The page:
Sunday, September 8, 2013

presidential power to persuade

Dan Balz, veteran political reporter for the Washington Post, has a column indicating how hard it will be for President Obama to rally public opinion in support of his Syria policy. He also quotes presidential scholar George Edwards decrying the "personalization of politics" and "an exaggerated concept" of the power of the bully pulpit.

I agree with those points, and with these additional ones quoting Edwards:
“The most effective presidents do not create opportunities by reshaping the political landscape. Instead, they exploit opportunities already present in their environments to facilitate significant changes in public policy. . . . Effective facilitators are skilled leaders who must recognize the opportunities that exist in their environments, choose which opportunities to pursue, when and in what order, and exploit them with skill, energy, perseverance, and will.”

When I talked to Edwards about this on Friday in the context of Obama’s coming speech, he said, “There’s a broad, fundamental point, which is that presidents rarely move public opinion.” He also noted that the default position among the public is to do nothing. “The default position doesn’t advantage the president,” he said.
The trouble with a lot of faulty analysis is a belief in the bully pulpit and a misunderstanding of Richard Neustadt's famous point the presidential power was ultimately only the power to persuade. Presidential speeches can focus public attention -- 'framing' issues -- but rarely change public opinion.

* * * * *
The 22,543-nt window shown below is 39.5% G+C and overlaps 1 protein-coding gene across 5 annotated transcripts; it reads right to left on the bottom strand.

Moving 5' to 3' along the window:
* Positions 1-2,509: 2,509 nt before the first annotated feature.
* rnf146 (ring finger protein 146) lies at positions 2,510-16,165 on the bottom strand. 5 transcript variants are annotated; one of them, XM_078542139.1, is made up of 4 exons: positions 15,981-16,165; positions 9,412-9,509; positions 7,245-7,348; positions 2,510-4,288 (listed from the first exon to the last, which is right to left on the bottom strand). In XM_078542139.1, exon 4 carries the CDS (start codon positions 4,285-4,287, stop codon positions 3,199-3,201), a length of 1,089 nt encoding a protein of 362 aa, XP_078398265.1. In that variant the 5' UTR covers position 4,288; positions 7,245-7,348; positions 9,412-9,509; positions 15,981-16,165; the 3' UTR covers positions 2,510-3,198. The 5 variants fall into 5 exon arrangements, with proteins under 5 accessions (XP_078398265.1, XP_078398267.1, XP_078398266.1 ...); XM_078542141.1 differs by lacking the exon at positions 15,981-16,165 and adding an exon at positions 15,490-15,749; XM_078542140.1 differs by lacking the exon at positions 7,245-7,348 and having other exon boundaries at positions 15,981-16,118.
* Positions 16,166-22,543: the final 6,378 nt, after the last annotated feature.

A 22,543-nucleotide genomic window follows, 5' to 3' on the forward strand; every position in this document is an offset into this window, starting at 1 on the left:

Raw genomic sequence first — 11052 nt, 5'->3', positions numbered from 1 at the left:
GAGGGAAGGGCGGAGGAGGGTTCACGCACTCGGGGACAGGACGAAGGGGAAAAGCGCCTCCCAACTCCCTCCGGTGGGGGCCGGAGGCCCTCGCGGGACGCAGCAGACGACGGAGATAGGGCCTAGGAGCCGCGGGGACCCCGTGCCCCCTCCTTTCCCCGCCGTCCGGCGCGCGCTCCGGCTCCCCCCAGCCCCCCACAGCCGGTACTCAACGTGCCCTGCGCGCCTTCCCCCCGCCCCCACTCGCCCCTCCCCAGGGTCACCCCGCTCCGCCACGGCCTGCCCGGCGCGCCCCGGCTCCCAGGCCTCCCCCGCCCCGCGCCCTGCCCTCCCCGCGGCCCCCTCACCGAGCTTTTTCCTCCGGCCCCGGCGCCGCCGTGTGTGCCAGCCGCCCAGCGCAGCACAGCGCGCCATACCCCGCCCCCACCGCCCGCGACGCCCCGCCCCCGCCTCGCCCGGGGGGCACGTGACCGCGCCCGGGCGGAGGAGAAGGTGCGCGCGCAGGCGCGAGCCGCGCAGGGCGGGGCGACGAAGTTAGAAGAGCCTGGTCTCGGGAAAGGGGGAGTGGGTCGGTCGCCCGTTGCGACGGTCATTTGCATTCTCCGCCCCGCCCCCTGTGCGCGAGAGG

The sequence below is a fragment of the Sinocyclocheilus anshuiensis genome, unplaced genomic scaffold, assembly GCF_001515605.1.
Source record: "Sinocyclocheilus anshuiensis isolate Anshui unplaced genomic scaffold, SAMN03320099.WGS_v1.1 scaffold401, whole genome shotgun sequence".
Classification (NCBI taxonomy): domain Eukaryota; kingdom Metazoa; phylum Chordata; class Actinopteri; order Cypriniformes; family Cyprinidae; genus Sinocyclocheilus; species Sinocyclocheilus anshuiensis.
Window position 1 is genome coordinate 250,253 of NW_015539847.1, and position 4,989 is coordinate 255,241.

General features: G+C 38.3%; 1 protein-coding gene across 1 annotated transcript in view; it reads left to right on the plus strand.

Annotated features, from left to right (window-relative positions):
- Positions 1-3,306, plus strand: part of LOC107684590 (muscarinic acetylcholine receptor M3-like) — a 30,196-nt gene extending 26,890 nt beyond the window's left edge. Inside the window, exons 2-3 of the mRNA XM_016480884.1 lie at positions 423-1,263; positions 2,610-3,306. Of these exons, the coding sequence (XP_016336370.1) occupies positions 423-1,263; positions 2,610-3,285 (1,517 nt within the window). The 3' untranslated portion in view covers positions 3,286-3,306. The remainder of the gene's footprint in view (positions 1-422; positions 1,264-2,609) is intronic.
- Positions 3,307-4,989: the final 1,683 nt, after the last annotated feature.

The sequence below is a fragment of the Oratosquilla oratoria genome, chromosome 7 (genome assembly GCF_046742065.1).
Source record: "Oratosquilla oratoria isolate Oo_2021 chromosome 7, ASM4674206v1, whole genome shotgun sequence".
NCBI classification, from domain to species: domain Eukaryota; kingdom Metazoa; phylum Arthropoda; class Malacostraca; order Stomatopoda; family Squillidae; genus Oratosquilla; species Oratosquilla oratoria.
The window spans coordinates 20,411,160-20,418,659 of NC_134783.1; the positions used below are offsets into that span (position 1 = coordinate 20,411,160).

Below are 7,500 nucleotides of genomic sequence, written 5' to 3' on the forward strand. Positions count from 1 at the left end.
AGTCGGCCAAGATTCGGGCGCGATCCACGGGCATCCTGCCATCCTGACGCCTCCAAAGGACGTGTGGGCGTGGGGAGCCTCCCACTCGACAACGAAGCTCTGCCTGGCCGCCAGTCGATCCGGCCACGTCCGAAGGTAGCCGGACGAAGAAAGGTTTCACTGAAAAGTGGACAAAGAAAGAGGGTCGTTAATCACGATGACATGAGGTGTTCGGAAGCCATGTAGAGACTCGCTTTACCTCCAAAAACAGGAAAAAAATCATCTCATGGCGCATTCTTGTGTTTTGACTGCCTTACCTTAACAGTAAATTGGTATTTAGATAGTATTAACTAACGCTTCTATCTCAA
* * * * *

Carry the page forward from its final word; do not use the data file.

Neustadt's point was first of all to contrast real presidential power with formal legal authority. His actual argument was that presidential power was only the power to persuade others that it was in their interest to do what the president wanted. That, he said, was the product of legal authority, public opinion, and the president's "professional reputation," meaning his skills at what Edwards called exploiting opportunities. Persuasion wasn't an intellectual result, but a power calculation that an official had more to gain by agreeing with than by opposing the president.

In this case, President Obama is in trouble, in Neustadtian terms, because of his falling overall level of public approval and because of congressional views that he is indecisive, uncertain, not tough, and not very skilled at using presidential tools.

While the public relations blitz is on for the Syria policy, it remains to be seen whether it can actually "persuade" enough members of Congress.

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